Because memory-knowledge of those that have been and continue to be structurally marginalized, is often contested, Baszile adds to the canon of literature that contends that even through the eyes of girl-children, the world is but a complicated place and children can see through those complications.
He had to die in that perfect way, with a perfect number of stabs–all around his chest– and died close to the stream that was across the veld near our home.
You are writing this letter to your younger self, hoping that he could have been less stubborn. You thought your stubbornness was the best quality about yourself. How you must … Continue reading On Love, Grief, Poverty and Pain, Or a Letter to My Younger Self
I am certain that the kind of love that I want, wants me. The kind of love that stays knows I will write poetry about my past pain but that is not their reference book on how to love me better.
maybe you don’t call it depression maybe you don’t know its symptoms— maybe you blame the devil. it must be the devil, or the boy that left. … Continue reading I Tried Calling it Depression.
You need no one’s permission to want to stop living. Even for a small second. You’re allowed to let go.
and when you hold your new lover, when your breaths become the same, your heartbeats in sync like a lyric, and the you feel. your old love oozing. out … Continue reading make him wonder.
what if i am the one in need of healing? what if i love you, so much, that i still love him what kind of hell will that be … Continue reading this greed. this misery. what if?
and the night you have a lump on your throat when the air becomes too thick to breath, and your chest too heavy to carry you, or your heart … Continue reading autumn. you nearly died, for him.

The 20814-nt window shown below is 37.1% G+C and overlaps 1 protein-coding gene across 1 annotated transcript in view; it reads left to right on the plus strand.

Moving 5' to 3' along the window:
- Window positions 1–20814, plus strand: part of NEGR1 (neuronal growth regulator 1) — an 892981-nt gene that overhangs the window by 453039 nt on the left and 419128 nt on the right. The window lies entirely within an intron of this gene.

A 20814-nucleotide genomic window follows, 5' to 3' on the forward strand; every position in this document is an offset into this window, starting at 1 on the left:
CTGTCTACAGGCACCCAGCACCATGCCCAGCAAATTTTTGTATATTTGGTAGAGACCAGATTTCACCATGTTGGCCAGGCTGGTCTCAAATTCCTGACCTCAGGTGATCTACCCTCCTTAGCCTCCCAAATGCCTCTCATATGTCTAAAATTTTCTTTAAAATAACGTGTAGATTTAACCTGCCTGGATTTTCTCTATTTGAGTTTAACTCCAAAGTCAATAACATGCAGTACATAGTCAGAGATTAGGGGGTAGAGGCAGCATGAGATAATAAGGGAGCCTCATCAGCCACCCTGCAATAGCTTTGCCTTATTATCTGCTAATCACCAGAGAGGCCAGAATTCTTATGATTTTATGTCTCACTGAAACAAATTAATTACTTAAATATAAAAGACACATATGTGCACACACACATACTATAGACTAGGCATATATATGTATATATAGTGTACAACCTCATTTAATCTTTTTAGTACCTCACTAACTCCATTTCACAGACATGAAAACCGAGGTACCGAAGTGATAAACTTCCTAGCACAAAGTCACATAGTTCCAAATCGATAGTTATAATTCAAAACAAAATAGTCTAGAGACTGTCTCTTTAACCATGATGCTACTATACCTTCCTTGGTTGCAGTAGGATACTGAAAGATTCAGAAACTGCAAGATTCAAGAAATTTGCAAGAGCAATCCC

The first time I loved a boy more than he loved me, I remembered my father. I remembered how my mother loved him more that he did her. I … Continue reading The Things I Know About Love
I have always been fascinated by the left hand. The way in which the gold wedding band curls around the ring finger. My mother’s left ring finger was … Continue reading On Revolutionary Motherhood: (In)Voluntary Spinstership and “Broken Homes”
“Living life as Black women requires wisdom [,] because knowledge about the dynamics of intersecting oppression has been essential…”—Patricia Hill Collins, Black Feminist Thought (257) The oppressive intimacy of … Continue reading A Tale of [Revolutionary] Motherhood: A Feminist Critique on (Post-)Apartheid Epistemology
Written by Gabriella L. Brown Feminist knowledge in the eyes of the academy is rarely seen as legitimate or shared among academics. Since feminist knowledge is always being questioned, … Continue reading The Metabolization of Black Feminism within Private Education